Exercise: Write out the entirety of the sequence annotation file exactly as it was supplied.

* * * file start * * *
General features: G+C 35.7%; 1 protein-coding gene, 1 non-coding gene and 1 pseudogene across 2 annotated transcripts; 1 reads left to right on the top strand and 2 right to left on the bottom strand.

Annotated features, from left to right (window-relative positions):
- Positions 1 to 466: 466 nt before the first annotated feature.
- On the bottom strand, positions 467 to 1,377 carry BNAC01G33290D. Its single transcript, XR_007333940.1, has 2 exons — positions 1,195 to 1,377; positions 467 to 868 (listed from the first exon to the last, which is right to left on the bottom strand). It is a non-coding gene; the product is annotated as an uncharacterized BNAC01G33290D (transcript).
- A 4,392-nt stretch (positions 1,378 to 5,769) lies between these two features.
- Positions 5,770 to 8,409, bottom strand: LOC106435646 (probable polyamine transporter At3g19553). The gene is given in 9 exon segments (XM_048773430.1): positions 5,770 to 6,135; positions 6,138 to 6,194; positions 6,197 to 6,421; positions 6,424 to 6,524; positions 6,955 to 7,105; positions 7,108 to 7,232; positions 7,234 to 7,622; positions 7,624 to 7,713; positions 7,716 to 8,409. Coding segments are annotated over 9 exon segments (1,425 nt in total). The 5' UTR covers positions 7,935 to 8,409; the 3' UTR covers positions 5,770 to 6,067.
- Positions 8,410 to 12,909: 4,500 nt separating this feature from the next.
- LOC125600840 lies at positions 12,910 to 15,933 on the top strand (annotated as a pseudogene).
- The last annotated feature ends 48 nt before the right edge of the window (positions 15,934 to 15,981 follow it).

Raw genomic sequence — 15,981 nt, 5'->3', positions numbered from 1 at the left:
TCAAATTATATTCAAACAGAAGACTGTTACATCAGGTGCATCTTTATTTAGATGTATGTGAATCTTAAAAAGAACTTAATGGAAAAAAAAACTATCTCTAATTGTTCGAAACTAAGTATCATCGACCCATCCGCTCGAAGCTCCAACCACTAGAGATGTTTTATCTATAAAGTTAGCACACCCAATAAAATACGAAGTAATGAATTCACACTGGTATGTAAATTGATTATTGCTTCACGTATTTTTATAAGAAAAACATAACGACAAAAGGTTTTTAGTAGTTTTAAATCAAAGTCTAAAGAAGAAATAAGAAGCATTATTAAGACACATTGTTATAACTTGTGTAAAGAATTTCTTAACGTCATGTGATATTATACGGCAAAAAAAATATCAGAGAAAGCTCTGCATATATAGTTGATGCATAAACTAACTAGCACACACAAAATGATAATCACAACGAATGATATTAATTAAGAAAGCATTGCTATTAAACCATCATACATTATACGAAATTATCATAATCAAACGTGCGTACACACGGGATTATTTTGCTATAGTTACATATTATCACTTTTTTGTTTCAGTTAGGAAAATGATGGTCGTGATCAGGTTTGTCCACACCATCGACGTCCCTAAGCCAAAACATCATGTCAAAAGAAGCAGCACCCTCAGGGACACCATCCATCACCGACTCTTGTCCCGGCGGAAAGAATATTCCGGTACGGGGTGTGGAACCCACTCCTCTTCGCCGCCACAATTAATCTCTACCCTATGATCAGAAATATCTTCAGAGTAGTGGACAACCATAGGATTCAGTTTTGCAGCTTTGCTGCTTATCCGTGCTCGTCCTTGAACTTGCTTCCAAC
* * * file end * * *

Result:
General features: G+C 35.7%; 1 protein-coding gene, 1 non-coding gene and 1 pseudogene across 2 annotated transcripts; 1 reads left to right on the top strand and 2 right to left on the bottom strand.

Annotated features, from left to right (window-relative positions):
- Positions 1 to 466: 466 nt before the first annotated feature.
- On the bottom strand, positions 467 to 1,377 carry BNAC01G33290D. Its single transcript, XR_007333940.1, has 2 exons — positions 1,195 to 1,377; positions 467 to 868 (listed from the first exon to the last, which is right to left on the bottom strand). It is a non-coding gene; the product is annotated as an uncharacterized BNAC01G33290D (transcript).
- A 4,392-nt stretch (positions 1,378 to 5,769) lies between these two features.
- Positions 5,770 to 8,409, bottom strand: LOC106435646 (probable polyamine transporter At3g19553). The gene is given in 9 exon segments (XM_048773430.1): positions 5,770 to 6,135; positions 6,138 to 6,194; positions 6,197 to 6,421; positions 6,424 to 6,524; positions 6,955 to 7,105; positions 7,108 to 7,232; positions 7,234 to 7,622; positions 7,624 to 7,713; positions 7,716 to 8,409. Coding segments are annotated over 9 exon segments (1,425 nt in total). The 5' UTR covers positions 7,935 to 8,409; the 3' UTR covers positions 5,770 to 6,067.
- Positions 8,410 to 12,909: 4,500 nt separating this feature from the next.
- LOC125600840 lies at positions 12,910 to 15,933 on the top strand (annotated as a pseudogene).
- The last annotated feature ends 48 nt before the right edge of the window (positions 15,934 to 15,981 follow it).

Raw genomic sequence — 15,981 nt, 5'->3', positions numbered from 1 at the left:
TCAAATTATATTCAAACAGAAGACTGTTACATCAGGTGCATCTTTATTTAGATGTATGTGAATCTTAAAAAGAACTTAATGGAAAAAAAAACTATCTCTAATTGTTCGAAACTAAGTATCATCGACCCATCCGCTCGAAGCTCCAACCACTAGAGATGTTTTATCTATAAAGTTAGCACACCCAATAAAATACGAAGTAATGAATTCACACTGGTATGTAAATTGATTATTGCTTCACGTATTTTTATAAGAAAAACATAACGACAAAAGGTTTTTAGTAGTTTTAAATCAAAGTCTAAAGAAGAAATAAGAAGCATTATTAAGACACATTGTTATAACTTGTGTAAAGAATTTCTTAACGTCATGTGATATTATACGGCAAAAAAAATATCAGAGAAAGCTCTGCATATATAGTTGATGCATAAACTAACTAGCACACACAAAATGATAATCACAACGAATGATATTAATTAAGAAAGCATTGCTATTAAACCATCATACATTATACGAAATTATCATAATCAAACGTGCGTACACACGGGATTATTTTGCTATAGTTACATATTATCACTTTTTTGTTTCAGTTAGGAAAATGATGGTCGTGATCAGGTTTGTCCACACCATCGACGTCCCTAAGCCAAAACATCATGTCAAAAGAAGCAGCACCCTCAGGGACACCATCCATCACCGACTCTTGTCCCGGCGGAAAGAATATTCCGGTACGGGGTGTGGAACCCACTCCTCTTCGCCGCCACAATTAATCTCTACCCTATGATCAGAAATATCTTCAGAGTAGTGGACAACCATAGGATTCAGTTTTGCAGCTTTGCTGCTTATCCGTGCTCGTCCTTGAACTTGCTTCCAAC